Current exhibit includes:
Large-mouthed Jar, Yellow glaze with peony arabesque design, Seto ware, Kamakura period, 14th century (Important Cultural Property)
Ornamental Plate, Autumn grass design,
Mino ware, Nezumi Shino type, Azuchi-Momoyama - Edo period, 16th-17th century (Private collection)
Water Jar, Peony design in overglaze enamel,
Studio of Ninsei, with "Ninsei" mark, Edo period, 17th century (Important Cultural Property, Gift of Empress Dowager Shoken)
Dishes in Shape of Poem Cards, Waka poem design in underglaze iron pigment,
Kenzan ware, Edo period, dated 1743
Lidded Vessel, Chrysanthemum and stream design in overglaze enamel,
Imari ware, Kakiemon type, Edo period, 18th century
Sake Flasks, Autumn grass design in overglaze enamel,
Imari ware, Kakiemon type, Edo period, 17th century (Private collection)

Room 14  August 2, 2016 (Tue) - September 25, 2016 (Sun)

Early examples of Japanese coins include bronze "Fuhonsen" and unmarked silver "Mumon Ginsen". Both of these types of coins were minted in the 7th century during the Asuka period. During the following 250 years, twelve types of bronze coins of the imperial court ("Kocho Junisen") were issued in Japan. Among these, "Wado Kaichin" were minted in the 8th century during the Nara period. In the late 10th century, during the Heian period, coin minting was suspended and imported Chinese bronze coins alone were circulated during the following Kamakura (1192–1333) and Muromachi (1392–1573) periods. In the 16th century, during a time of civil war, gold and silver coins were minted within the domains of various feudal lords for commercial transactions as well as to reward distinguished services in battle.
This exhibition traces the history of coins from Japan's ancient to early modern times with authentic examples of coins that many Japanese have seen in textbooks and historical dramas.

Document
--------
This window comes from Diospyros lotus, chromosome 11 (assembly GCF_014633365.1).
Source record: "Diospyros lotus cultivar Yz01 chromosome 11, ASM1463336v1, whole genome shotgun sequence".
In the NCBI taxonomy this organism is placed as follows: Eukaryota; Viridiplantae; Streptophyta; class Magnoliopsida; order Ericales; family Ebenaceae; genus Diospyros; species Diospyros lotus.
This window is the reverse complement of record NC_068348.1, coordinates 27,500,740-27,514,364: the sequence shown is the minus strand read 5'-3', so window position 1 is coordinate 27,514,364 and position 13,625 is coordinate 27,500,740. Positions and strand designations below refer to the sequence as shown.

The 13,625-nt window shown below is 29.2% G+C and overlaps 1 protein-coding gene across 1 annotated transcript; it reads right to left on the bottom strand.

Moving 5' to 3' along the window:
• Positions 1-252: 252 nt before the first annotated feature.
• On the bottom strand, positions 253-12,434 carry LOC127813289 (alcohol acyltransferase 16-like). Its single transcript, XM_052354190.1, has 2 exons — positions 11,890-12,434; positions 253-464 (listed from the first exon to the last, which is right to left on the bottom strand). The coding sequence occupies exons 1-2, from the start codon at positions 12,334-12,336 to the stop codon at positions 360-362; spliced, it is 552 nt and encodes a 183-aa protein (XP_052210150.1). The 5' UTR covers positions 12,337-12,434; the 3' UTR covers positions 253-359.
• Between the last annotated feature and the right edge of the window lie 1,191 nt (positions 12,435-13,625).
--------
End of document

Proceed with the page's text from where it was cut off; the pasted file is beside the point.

Tensho Hishi (With lozenge-shaped mark) Oban, Gold coin, Azuchi-Momoyama period, dated 1588 (Gift of Mr. Okawa Isao)
Wado Kaichin, Bronze coin, Nara period, 8th century (Imperial Household Ministry)
Hirumokin (In shape of hirumo plant), Gold coin, Muromachi period, 16th century (Gift of Mr. Okawa Isao)
Tensho Naga (Long) Oban, Gold coin, Azuchi-Momoyama period, ca. 1595-1600 (Gift of Mr. Okawa Isao)
Tenpo Oban, Gold coin, Edo period, 1838-41 (Gift of Mr. Okawa Isao)
Keicho Koban, Gold coin, Azuchi-Momoyama - Edo period, dated 1601? - 95 (Gift of Mr. Okawa Isao)
Genroku Koban, Gold coin, Edo period, 1695-1710 (Gift of Mr. Okawa Isao)

Room 15  August 23, 2016 (Tue) - October 16, 2016 (Sun)

The Yushima Seido Exhibition of March 1872 marked the establishment of the present-day Tokyo National Museum. Known as the Jinshin Survey, which refers to the year it began, was carried out in response to a decree for preserving antiquities and artifacts, and is recognized as the beginning of Japan’s activities for protecting cultural properties.
This thematic exhibition introduces aspects of research and protection of cultural properties in the early days of the Tokyo National Museum, focusing on the survey report Jinshin Survey Catalogue of Valuable Objects at Temples and Shrines, and historic photographs.

Current exhibit includes:
Collection of Rare Exhibits from Ancient and Modern Times, By Ichiyosai Kuniteru, 1872
Jinshin Survey Catalogue of Valuable Objects at Temples and Shrines, Vol. 12, Compiled by Machida Hisanari, Uchida Masao, Ninagawa Noritane, and others, Dated 1872 (Important Cultural Property)

Ainu and Ryuku: Decorative Arts of Ryukyu
Room 16  July 12, 2016 (Tue) - September 25, 2016 (Sun)